NASA's Quick Scatterometer (QuikSCAT) was lofted into space at 7:15 p.m. Pacific Daylight Time on Saturday, June 19, 1999 atop a U.S. Air Force Titan II launch vehicle from Space Launch Complex 4 West at California's Vandenberg Air Force Base. The satellite was launched in a south-southwesterly direction, soaring over the Pacific Ocean at sunset as it ascended into space to achieve an initial elliptical orbit with a maximum altitude of about 800 kilometers (500 miles) above Earth's surface.
Built in a record time of just 12 months, QuikScat provides climatologists, meteorologists and oceanographers with daily, detailed snapshots of the winds swirling above the world's oceans. Labeled as NASA's next "El Niño watcher," QuikSCAT is used to better understand global weather abnormalities and to generally improve weather forecasting.
QuikSCAT's predecessor, NSCAT (NASA Scatterometer), a microwave radar scatterometer, measured near-surface wind vectors (both speed and direction) over the global oceans starting in August 1996. The QuikSCAT mission is a "quick recovery" mission to fill the gap created by the loss of data from NSCAT, after the satellite it was flying on lost power in June 1997.
Winds play a major role in every aspect of weather on Earth. They directly affect the turbulent exchanges of heat, moisture and greenhouse gases between Earth's atmosphere and the ocean. To better understand their impact on oceans and improve weather forecasting, QuikSCAT carries a state-of-the-art radar instrument called a scatterometer for a two-year science mission. Known as "SeaWinds," this scatterometer operates by transmitting high-frequency microwave pulses to the ocean surface and measuring the "backscattered" or echoed radar pulses bounced back to the satellite. The instrument senses ripples caused by winds near the ocean's surface, from which scientists can compute the winds' speed and direction. The instruments can acquire hundreds of times more observations of surface wind velocity each day than can ships and buoys, and are the only remote-sensing systems able to provide continuous, accurate and high-resolution measurements of both wind speeds and direction regardless of weather conditions.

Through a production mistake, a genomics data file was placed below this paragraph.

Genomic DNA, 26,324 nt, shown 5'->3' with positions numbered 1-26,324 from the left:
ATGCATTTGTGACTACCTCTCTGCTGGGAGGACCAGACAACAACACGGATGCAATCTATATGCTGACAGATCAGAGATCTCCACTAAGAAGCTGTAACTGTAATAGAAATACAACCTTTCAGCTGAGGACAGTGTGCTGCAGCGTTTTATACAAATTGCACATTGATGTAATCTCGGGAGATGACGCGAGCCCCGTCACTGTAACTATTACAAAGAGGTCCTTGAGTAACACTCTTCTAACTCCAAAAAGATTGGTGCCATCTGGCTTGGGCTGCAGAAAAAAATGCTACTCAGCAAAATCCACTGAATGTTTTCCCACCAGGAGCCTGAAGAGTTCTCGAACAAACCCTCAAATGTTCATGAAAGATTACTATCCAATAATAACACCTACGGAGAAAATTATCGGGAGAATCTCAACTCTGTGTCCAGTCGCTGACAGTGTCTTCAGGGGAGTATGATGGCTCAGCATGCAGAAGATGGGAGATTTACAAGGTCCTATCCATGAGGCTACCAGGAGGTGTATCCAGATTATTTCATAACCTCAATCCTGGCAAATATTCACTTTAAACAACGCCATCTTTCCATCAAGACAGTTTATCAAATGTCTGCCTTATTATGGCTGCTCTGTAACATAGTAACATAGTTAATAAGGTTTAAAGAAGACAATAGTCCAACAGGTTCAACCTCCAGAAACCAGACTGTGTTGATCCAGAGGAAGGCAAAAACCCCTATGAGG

SeaWinds uses a rotating dish antenna with two spot beams that sweep in a circular pattern. The antenna radiates microwave pulses at a frequency of 13.4 gigahertz across broad regions on Earth's surface. The instrument is currently collecting data over ocean, land, and ice in a continuous, 1,800-kilometer-wide band, making approximately 400,000 measurements and covering 90% of Earth's surface each day.The Problem
Last year, the satellite suffered a major set back with the failure of a primary transmitter used to send data to Earth about every 90 minutes. It appears that there was a software glitch that seems to happen more than NASA likes. Now QuikScat is operating on back up transmitters that could last for years or fail without warning. With the only back up being a European satellite with similar technology but with limited capabilities. There would be about a 16% loss of information. However, forecasters will still be able to predict a hurricane and its path, but it could mean evacuations over a wider area than the hurricane center normally orders when it has more precise forecasts.
But the problem does not end there. NASA is having it's semi monthly budget fights and of course we can't forget the never ending internal battles for a new design. Maybe by 2012 we will get a new bird. Maybe? Either that or if QuikScat fails like NSCAT failed and the next Cat 5 takes out another major city, we will have another satellite just as quick as we got QuikScat in the first place.